During October I was gifted with the opportunity to travel to Washington, D.C. with my husband. I was so excited to be able to explore this treasure trove of a city! Many hours were spent in the various Smithsonian Museum collections, but even so, I only skimmed the surface. While in the American History Museum, I stumbled upon a small collection of the Smithsonian’s decorated instruments. Here’s one piano which I found compelling.
As I studied this piano, decorated very much in keeping with it’s day, I wondered what music would have been played on it. Ah ha! Here’s a moving song which suits it: “God Bless America.” Irving Berlin originally wrote the song in 1918 for one of his Ziegfield Follies shows while serving in the U.S. Army. As the song didn’t really fit with the show, he set it aside. Being Jewish and a first-generation European immigrant, he became concerned about the rising power of Hitler and dark clouds of coming war. In the fall of 1938 he decided to revive the song as a “peace song,” introducing it on an Armistice Day (aka Veteran’s Day) broadcast, sung by Kate Smith on her radio show. He tweaked the words just a little bit, but also created a full orchestral arrangement specifically for Kate Smith’s program that day. The song became an immediate sensation with a great demand for the sheet music. Who knows if the song itself weren’t played on this piano?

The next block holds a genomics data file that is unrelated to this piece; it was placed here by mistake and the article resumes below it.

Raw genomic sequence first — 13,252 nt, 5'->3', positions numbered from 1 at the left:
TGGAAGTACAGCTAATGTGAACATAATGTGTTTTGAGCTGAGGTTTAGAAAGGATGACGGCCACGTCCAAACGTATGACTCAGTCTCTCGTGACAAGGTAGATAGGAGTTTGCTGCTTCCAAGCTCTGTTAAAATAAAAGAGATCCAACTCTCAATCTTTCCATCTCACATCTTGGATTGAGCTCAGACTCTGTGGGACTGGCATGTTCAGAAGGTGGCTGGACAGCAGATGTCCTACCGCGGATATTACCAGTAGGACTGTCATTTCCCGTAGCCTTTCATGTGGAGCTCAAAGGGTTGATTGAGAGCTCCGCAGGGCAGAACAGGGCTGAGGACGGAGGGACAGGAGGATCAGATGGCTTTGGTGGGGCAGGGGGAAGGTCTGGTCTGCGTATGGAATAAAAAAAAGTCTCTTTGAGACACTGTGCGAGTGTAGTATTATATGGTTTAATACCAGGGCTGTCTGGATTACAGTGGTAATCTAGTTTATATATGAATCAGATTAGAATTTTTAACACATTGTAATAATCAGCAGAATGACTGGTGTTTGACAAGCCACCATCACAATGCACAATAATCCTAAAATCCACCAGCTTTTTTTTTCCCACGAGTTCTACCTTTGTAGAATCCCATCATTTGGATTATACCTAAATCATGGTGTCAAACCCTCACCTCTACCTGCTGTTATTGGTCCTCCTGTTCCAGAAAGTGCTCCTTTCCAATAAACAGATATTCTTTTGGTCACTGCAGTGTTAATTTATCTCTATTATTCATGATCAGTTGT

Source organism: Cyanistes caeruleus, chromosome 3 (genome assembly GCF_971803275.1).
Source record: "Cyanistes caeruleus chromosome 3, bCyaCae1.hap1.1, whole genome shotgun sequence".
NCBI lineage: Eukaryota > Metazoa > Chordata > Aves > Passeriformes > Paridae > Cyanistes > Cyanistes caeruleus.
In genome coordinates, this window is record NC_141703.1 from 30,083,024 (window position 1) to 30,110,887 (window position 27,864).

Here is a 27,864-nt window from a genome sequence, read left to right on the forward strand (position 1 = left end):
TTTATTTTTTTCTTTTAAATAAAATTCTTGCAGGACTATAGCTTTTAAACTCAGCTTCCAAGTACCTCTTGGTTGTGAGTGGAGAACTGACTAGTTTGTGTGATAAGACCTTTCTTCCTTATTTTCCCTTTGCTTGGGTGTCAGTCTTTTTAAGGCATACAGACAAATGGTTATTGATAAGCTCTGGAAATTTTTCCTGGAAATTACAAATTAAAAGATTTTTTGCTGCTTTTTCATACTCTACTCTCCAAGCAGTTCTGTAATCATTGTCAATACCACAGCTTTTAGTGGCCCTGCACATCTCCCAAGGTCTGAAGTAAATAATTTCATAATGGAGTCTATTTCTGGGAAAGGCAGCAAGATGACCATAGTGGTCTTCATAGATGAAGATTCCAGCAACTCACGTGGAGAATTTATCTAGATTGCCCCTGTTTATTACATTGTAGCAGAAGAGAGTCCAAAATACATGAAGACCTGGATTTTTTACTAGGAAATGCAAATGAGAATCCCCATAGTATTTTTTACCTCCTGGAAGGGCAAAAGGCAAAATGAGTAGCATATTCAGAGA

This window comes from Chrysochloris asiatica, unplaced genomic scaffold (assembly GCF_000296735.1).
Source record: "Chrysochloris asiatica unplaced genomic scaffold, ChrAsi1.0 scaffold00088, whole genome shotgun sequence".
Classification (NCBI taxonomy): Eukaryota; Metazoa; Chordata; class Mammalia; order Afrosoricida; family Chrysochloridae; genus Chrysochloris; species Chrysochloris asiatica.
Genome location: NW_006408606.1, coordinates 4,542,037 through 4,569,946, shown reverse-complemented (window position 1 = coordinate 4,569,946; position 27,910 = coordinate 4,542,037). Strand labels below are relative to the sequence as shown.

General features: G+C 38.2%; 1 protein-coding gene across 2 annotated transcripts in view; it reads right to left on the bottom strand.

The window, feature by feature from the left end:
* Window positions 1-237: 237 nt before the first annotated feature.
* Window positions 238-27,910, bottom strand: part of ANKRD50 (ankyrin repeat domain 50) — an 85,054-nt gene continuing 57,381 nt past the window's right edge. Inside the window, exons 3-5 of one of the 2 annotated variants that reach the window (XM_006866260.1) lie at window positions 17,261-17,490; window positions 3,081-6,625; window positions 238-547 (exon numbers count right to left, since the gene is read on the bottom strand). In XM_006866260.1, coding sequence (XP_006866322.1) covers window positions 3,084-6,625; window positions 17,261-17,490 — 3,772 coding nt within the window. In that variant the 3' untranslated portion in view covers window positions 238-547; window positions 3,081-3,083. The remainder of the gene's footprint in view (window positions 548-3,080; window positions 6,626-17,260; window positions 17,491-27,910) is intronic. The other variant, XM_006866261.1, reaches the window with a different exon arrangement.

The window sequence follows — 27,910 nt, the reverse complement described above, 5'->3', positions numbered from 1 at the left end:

The sign in front of it reads: This grand piano was commissioned to represent American industrial progress in the American Pavillion at the 1939 New York World’s Fair. Its elegant Art Deco case was designed by pioneering industrial designer Walter Dorwin Teague (1883 – 1960.) Steinway and Sons built the instrument in 1939.
Notice the beautiful Art Deco trimmings: the border of stars and the eagle with its wings uplifted.